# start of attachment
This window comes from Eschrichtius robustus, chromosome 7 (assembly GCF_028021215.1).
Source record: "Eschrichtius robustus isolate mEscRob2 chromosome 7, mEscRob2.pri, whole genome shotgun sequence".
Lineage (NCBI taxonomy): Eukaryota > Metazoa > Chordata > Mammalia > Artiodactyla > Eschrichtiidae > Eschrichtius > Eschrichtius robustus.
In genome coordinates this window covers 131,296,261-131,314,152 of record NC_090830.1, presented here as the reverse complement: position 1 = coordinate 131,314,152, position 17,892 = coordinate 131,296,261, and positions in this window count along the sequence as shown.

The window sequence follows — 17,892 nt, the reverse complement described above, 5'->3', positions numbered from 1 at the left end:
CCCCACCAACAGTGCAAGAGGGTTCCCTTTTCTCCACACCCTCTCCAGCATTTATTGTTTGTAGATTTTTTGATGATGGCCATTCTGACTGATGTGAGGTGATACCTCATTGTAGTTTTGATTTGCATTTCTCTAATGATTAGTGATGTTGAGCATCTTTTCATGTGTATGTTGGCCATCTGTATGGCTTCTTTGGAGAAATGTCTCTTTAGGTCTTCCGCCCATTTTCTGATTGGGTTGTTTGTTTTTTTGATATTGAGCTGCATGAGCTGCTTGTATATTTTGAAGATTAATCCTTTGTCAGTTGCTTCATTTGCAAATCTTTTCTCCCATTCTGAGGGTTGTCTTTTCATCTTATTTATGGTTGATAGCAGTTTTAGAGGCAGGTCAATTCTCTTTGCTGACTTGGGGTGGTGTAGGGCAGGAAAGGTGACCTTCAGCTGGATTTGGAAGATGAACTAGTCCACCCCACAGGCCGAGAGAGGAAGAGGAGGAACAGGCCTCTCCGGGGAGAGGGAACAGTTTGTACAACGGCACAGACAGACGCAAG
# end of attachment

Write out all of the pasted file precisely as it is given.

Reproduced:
This window comes from Eschrichtius robustus, chromosome 7 (assembly GCF_028021215.1).
Source record: "Eschrichtius robustus isolate mEscRob2 chromosome 7, mEscRob2.pri, whole genome shotgun sequence".
Lineage (NCBI taxonomy): Eukaryota > Metazoa > Chordata > Mammalia > Artiodactyla > Eschrichtiidae > Eschrichtius > Eschrichtius robustus.
In genome coordinates this window covers 131,296,261-131,314,152 of record NC_090830.1, presented here as the reverse complement: position 1 = coordinate 131,314,152, position 17,892 = coordinate 131,296,261, and positions in this window count along the sequence as shown.

The window sequence follows — 17,892 nt, the reverse complement described above, 5'->3', positions numbered from 1 at the left end:
CCCCACCAACAGTGCAAGAGGGTTCCCTTTTCTCCACACCCTCTCCAGCATTTATTGTTTGTAGATTTTTTGATGATGGCCATTCTGACTGATGTGAGGTGATACCTCATTGTAGTTTTGATTTGCATTTCTCTAATGATTAGTGATGTTGAGCATCTTTTCATGTGTATGTTGGCCATCTGTATGGCTTCTTTGGAGAAATGTCTCTTTAGGTCTTCCGCCCATTTTCTGATTGGGTTGTTTGTTTTTTTGATATTGAGCTGCATGAGCTGCTTGTATATTTTGAAGATTAATCCTTTGTCAGTTGCTTCATTTGCAAATCTTTTCTCCCATTCTGAGGGTTGTCTTTTCATCTTATTTATGGTTGATAGCAGTTTTAGAGGCAGGTCAATTCTCTTTGCTGACTTGGGGTGGTGTAGGGCAGGAAAGGTGACCTTCAGCTGGATTTGGAAGATGAACTAGTCCACCCCACAGGCCGAGAGAGGAAGAGGAGGAACAGGCCTCTCCGGGGAGAGGGAACAGTTTGTACAACGGCACAGACAGACGCAAG